In a previous post, we addressed buying signals in general. Now we look more specifically at the kind of buying signals you might encounter once you're actually face-to-face with the Prospect.
There will be times when the Prospect's cues are so strong and positive that there is no break between your presentation and the Prospect's agreement: it's as if there is one continuous flow to the communication. In those happy cases, you don't really need to ask for the order, as the Prospect's words or actions make it clear that all that remains is to work out the details.
The actual cues that signal interest will depend to a large extent on the individual's unique mannerisms, so you'll need to be alert and flexible. To get started, attune to basic areas such as those following.
■ Non-Verbal Signals. If the Prospect is sitting forward on his chair, nodding his head, muttering words like, "Great! Exactly what we need! Yes, I see how it fits in," then you have strongly positive buying signals. That is probably the point at which you should stop trying to persuade the Prospect, and instead move on to wrap it up by closing for some kind of buying action.
■ Questions and comments. It's usually a positive signal when the Prospect begins asking about practical matters, such as, "How soon can you deliver? or "Is it available in (a certain color or size or other similar detail)?" Questions of this sort imply that the Prospect has basically made the decision to buy, and now has moved on to settle the details.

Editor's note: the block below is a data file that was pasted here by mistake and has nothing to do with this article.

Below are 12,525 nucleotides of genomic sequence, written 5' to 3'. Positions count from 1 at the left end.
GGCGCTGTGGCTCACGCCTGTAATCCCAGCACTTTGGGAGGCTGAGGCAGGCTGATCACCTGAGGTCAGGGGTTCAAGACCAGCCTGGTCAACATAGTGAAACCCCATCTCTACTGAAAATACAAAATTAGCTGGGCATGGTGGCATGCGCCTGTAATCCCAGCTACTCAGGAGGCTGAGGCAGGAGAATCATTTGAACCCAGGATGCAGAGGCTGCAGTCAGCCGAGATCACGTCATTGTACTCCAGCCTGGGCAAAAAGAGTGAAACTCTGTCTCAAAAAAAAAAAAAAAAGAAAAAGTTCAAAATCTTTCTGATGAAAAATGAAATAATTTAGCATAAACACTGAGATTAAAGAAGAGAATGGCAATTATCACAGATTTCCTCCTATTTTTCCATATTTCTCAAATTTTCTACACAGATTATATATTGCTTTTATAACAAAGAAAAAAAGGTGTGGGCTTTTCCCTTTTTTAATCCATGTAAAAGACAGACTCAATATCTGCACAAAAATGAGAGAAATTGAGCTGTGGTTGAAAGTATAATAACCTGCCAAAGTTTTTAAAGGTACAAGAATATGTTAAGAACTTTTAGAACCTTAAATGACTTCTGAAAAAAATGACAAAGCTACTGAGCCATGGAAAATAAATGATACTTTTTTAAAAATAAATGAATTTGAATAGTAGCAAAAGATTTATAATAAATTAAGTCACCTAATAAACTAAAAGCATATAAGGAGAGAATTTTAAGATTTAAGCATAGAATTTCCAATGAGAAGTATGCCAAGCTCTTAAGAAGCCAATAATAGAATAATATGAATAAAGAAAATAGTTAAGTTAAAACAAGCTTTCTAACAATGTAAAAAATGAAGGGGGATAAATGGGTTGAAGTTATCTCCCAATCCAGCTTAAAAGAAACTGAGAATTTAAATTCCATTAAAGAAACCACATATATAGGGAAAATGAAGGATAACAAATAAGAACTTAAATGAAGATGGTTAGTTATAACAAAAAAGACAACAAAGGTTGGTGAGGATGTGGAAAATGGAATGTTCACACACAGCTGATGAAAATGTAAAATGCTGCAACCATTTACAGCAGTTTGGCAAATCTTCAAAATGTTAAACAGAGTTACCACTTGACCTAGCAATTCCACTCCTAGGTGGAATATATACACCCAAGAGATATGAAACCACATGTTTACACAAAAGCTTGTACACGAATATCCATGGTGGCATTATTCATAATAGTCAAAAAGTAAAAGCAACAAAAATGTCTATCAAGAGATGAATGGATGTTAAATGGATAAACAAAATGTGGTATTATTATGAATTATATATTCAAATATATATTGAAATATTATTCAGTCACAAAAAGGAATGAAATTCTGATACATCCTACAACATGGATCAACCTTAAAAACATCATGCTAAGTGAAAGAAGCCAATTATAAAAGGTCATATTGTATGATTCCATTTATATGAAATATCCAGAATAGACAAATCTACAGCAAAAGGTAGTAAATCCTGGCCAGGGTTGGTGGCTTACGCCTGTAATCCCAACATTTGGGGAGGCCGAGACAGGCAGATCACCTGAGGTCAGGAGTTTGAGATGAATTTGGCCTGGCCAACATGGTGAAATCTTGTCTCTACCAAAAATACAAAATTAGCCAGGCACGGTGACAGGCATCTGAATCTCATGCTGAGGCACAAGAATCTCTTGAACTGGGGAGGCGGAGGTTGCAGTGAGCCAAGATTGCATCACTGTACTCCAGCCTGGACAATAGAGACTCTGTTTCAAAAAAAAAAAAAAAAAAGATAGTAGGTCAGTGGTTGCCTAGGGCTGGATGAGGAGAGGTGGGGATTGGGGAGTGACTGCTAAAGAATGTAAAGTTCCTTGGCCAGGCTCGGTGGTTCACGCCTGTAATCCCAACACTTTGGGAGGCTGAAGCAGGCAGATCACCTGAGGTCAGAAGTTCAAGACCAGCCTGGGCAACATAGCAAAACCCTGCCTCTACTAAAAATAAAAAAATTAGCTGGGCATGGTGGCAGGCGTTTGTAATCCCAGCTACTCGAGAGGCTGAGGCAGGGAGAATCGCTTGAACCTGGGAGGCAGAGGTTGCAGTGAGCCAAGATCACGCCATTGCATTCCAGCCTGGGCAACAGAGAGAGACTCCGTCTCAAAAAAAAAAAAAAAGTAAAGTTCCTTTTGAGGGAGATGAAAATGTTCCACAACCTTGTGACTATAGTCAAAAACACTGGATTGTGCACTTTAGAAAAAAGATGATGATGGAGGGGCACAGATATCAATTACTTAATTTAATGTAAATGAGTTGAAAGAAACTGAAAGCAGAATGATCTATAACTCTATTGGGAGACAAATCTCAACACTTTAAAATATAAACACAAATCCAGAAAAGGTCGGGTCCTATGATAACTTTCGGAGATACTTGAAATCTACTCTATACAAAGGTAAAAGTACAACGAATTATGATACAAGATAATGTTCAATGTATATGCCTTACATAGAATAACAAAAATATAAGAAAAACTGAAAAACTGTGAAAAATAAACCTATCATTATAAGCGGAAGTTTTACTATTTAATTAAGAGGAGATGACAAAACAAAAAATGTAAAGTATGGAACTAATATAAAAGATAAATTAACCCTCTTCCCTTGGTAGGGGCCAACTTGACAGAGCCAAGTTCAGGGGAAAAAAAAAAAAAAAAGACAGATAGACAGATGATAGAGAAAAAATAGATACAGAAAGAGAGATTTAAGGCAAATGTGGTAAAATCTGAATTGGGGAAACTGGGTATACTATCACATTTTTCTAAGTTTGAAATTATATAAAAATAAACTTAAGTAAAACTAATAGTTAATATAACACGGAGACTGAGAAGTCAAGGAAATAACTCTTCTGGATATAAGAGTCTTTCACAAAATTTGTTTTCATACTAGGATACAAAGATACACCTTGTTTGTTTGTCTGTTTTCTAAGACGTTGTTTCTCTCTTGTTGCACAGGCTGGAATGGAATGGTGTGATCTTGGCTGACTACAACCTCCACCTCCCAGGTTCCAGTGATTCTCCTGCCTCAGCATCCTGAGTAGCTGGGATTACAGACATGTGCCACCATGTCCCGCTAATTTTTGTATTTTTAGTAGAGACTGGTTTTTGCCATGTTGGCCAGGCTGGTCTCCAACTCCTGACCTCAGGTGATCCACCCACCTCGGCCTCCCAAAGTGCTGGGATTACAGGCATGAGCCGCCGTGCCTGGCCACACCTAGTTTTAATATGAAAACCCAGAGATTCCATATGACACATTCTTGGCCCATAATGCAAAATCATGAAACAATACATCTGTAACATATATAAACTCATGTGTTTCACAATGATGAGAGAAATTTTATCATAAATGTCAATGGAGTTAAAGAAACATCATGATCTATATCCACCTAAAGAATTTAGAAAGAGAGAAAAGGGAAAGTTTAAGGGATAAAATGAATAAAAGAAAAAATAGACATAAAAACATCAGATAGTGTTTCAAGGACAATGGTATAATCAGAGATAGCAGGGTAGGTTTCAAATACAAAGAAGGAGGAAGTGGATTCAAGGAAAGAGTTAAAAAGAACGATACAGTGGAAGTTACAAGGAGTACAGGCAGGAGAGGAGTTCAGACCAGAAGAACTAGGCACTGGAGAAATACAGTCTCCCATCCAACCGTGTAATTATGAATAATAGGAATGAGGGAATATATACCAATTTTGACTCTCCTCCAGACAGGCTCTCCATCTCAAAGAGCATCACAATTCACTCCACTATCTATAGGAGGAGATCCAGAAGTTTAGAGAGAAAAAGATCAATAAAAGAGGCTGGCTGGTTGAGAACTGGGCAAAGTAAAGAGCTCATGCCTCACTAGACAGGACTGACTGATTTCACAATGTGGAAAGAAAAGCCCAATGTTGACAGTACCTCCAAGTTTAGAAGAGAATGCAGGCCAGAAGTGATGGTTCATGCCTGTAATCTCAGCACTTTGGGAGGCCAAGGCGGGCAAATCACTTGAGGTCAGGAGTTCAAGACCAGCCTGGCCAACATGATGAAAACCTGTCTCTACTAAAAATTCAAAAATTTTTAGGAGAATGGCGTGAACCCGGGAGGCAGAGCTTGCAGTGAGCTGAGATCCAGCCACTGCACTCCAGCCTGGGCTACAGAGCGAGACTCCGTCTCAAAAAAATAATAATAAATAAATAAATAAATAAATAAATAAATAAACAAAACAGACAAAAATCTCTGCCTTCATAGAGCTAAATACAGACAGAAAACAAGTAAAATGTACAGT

■ Certain kinds of objections can be buying signals. If a Prospect asks detailed questions about your product, or about how it differs from your competition, you probably have a signal of interest. After all, busy people don't get into the details unless they see a good reason for them to do so. The fact that the Prospect is interested enough to explore this kind of practical issue signals that the Prospect is at least testing the What-if of buying. The trend is positive, so be ready to move with that trend.
■ Interest in haggling over details. The sale is probably yours if the Prospect initiates tentative negotiating probes over matters that would be relevant only if the sale is going through. (The sale is yours, that is, provided you can negotiate mutually-agreeable terms.)
For instance, a Prospect might say, "You're talking about too long a lead time before you can install. The delay is costing me money." But analyze what she is saying beneath the words, which probably is, "I'm ready to buy, provided you can speed up delivery."
Incidentally, these buying signals by the Prospect may not be consciously sent, so it's important to look through the actual words and gestures to find what is really meant or implied.
The Prospect may not have actually decided to buy -- at least not on a conscious level -- but the interest in delivery times betrays what's really going on in his mind. If you're attuned to that, you can adapt appropriately.